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3 Ways Spotify Can Increase Your Revenue You Never Thought Of

Written by Omari MC

I know Spotify can be a tricky situation for most independent artists.

Should I put my music on Spotify?

How much does Spotify pay?

Is it worth losing album sales?

All very valid concerns, but I hope to open your mind to some different mindsets you can take towards making more money for your music with Spotify and other streaming services.


Hit the Follow button for my Spotify so we can connect on there 🙂 Takes literally one click. (Not to mention there's quite the catalog of tunes if I do say so myself!)

See that wasn't so hard, you did it! Thanks! Ok, now back to business.


This is an important section so definitely read carefully. Independent artists often complain about the small royalty checks they get from Spotify, and if they're complaining about the checks it's because they aren't using the service correctly.

My royalty check is small from Spotify too, but I don't give a flip because of the other marketing I'm doing. The one and ONLY reason I even have my songs on there is because the distribution was included for free with another service that I use, so it was kind of a no brainer.

But we're overlooking the purpose of Spotify.

Spotify isn't meant to make independent artists boat loads of money. It's meant to be used wisely by getting more listeners and butts in seats for concerts.

Think of it as a paid mixtape. Unless you're getting millions of plays on Spotify it's not going to be a legitimate source of income.

Artists have been giving away free mixtapes for a while now, so instead of posting it on Datpiff or ReverbNation put it on the streaming services.


Think of it like this.

I pay my $10 every month for the premium Spotify membership and absolutely love it.

It's a huge advantage from the consumer point of view. I can pick out all the music that I like and listen without interruptions from commercials even on my phone.

For me (as well as over 12.5 million other paid subscribers) it's my number one source of music intake. There's NO reason for me to pay for an album unless it's not on Spotify.

Even for me to pay for a single it has to be really freakin good if it's not on Spotify and usually only happens when I have a gift card to iTunes or Amazon.

OR (And this is a big or) if I have a relationship with the artist who made the album.

Think about it, if your friend comes out with a single, EP, or album you are infinitely times more likely to buy it because you want to support your friend.

So how do we establish relationships with our fans and at the same time use Spotify to our advantage?



I was listening to a podcast from John Oszajca and they brought up a fantastic idea.

Whenever the film industry releases a movie it's in three stages.

1. Theater

2. Blu-Ray & DVD

3. Netflix then Cable TV

For some odd reason the music industry has never picked up this tactic.

  • The theater is an exclusive release and has a higher admission price. This is for people who are the biggest fans and CAN'T WAIT to get their hands on the content.
  • The Blu-Ray is for people who want to get it before Netflix and are still more passionate than the Netflix users.
  • The TV and Netflix stage is for those who are already paying for their services and don't mind waiting for the movie to come out.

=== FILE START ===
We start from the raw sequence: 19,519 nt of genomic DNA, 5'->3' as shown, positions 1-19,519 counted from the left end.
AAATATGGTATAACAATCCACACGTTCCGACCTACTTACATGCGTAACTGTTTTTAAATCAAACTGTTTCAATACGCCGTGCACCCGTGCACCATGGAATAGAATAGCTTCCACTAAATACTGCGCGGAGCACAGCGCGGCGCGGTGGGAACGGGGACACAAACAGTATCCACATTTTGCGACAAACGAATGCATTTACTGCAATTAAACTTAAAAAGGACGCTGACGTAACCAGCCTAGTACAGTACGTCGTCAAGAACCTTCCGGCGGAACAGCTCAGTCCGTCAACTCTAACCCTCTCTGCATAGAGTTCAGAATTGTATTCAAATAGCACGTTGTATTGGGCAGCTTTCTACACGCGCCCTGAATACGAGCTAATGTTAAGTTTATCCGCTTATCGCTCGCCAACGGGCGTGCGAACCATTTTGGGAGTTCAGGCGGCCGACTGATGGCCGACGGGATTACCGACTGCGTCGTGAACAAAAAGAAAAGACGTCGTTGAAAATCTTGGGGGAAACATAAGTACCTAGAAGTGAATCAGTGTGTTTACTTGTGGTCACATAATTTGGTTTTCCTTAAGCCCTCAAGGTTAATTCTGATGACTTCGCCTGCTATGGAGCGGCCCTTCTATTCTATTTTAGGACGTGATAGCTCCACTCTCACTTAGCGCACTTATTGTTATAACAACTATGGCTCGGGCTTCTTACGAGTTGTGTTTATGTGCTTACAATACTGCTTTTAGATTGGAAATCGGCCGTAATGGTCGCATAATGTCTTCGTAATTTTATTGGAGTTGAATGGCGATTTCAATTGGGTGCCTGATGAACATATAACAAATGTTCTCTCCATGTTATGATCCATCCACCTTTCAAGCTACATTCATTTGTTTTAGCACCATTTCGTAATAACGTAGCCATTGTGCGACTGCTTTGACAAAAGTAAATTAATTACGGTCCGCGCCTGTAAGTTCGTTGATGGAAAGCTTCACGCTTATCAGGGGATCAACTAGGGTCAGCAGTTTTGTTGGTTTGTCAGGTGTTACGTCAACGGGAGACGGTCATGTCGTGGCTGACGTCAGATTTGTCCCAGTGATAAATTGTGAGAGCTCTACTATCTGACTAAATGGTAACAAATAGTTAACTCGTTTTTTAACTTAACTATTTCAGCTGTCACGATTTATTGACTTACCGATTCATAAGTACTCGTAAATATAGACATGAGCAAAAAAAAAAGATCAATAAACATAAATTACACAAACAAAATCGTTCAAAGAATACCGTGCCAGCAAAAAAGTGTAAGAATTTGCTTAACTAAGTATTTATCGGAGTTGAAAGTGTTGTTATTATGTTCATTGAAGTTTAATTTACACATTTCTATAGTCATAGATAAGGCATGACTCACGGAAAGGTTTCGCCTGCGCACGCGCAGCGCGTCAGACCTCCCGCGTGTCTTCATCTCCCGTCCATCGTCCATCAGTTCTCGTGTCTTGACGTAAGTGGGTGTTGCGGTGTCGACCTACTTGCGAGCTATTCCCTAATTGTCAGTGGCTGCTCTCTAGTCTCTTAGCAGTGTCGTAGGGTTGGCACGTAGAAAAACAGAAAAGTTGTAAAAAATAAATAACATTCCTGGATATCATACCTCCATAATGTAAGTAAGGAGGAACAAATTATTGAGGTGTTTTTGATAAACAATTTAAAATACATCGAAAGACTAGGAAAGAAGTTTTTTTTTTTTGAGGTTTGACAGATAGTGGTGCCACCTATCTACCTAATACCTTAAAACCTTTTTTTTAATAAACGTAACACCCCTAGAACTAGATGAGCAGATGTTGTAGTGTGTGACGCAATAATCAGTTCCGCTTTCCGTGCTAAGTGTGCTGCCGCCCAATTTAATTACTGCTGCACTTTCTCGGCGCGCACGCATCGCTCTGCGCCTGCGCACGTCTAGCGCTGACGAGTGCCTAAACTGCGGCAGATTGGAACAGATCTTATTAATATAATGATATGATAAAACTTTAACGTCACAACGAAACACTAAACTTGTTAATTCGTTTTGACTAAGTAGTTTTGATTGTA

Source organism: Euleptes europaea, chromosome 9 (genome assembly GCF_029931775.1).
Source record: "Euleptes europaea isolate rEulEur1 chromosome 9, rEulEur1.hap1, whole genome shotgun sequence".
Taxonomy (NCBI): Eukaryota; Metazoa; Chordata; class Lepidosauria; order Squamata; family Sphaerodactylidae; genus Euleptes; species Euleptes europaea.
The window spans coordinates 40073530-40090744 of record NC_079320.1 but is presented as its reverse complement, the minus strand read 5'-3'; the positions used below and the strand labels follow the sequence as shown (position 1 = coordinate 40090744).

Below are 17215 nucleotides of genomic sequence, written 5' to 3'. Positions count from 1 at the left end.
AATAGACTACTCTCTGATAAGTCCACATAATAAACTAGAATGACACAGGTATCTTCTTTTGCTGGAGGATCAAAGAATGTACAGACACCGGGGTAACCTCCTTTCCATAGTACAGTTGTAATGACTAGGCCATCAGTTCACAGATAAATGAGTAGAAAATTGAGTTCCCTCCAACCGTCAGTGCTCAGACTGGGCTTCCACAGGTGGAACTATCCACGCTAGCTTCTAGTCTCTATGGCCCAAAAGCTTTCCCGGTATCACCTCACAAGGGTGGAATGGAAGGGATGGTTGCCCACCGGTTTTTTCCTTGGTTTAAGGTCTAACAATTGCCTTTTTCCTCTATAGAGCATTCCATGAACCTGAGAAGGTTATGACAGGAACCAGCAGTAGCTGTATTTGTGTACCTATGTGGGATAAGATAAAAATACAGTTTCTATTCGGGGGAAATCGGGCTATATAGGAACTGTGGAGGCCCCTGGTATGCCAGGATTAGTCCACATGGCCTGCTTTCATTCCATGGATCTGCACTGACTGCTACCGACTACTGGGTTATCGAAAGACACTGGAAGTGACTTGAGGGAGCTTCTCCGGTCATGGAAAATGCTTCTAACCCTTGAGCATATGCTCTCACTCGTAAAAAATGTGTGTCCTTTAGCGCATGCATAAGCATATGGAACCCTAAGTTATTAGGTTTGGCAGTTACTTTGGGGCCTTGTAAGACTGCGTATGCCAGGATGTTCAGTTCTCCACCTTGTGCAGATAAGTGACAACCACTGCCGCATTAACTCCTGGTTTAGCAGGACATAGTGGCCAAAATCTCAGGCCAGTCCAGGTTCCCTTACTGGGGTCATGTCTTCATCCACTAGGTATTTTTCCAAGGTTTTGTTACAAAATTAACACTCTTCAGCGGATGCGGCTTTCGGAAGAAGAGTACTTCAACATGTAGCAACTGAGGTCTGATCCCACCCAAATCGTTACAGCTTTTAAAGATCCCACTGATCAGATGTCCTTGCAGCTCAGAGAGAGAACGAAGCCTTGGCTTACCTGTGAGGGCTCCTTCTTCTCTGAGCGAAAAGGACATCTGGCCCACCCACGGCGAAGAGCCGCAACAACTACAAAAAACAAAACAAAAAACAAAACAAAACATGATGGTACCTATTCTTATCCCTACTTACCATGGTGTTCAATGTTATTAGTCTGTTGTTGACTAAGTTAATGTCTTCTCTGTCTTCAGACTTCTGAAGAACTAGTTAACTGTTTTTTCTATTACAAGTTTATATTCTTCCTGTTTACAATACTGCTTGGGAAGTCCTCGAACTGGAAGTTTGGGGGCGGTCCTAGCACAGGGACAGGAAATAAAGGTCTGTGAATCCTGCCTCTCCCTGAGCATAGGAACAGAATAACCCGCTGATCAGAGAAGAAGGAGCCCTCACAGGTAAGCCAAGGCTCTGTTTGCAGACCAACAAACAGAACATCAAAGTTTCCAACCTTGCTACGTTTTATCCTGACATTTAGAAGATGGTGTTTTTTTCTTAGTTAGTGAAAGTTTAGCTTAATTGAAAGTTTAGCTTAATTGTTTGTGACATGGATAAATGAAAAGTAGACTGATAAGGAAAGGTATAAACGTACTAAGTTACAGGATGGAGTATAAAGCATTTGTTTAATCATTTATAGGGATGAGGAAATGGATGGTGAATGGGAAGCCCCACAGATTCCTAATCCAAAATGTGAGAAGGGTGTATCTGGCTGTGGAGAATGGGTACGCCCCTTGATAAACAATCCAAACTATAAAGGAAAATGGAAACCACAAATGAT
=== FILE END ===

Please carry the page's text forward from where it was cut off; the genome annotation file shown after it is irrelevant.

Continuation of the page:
We should be doing the EXACT same thing with our independent music.

We sell exclusively to our core fans for the initial release. I'm seeing that this can work if you have a big enough list of fans (this should really be the email list).

This gives more incentive for fans to be on our list because they'll get the first crack at things. Rarity is a big commodity with listeners. Take a look at the bidding for the Wu-Tang album that released only one copy.

Next should be the iTunes/Amazon release. It's now available to everyone and they can pick it up at their leisure. This gives way to the people who were on the fence. All they need is a little extra incentive to buy.

Lastly, the project can be released on the streaming services. This comes last for two reasons.

1. Gives the serious fans a chance to buy and support your album.

2. Doesn't take away the concert goer's who would be at the show because of Spotify.

We may be losing some money on the front end from Spotify, but it can be made up for with the concert tickets and merchandise at live shows.

DON'T make it hard for people to discover you, but give the benefits to the early birds.[/sociallocker]


Honestly, Spotify can screw you over if your marketing isn't on point.

I've said it before and I'll say it a thousand more times...

Marketing is at least HALF the battle when it comes to making a full time music income.

Sharing on social media and putting out a mixtape isn't going to cut it. Getting a 'promo' package and a social media campaign going is cute and all, but if there isn't a sophisticated system converting listeners to life long fans for your marketing than it's useless.

There are too many bloody people making music nowadays (Sorry, but it's true)

If your marketing isn't top notch than kiss the dream goodbye. Plain and simple.

If you want to learn the true marketing secrets that can build a successful full time music career click here.

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Easy Evil - Raspberry Jam

Daniel De Bourg - She Know How (Omari MC Remix)

Tito Lopez - Movin' Out

Omari MC - Rapture

Virgil Greene - Slippin'

Brianna Shelko - Replay

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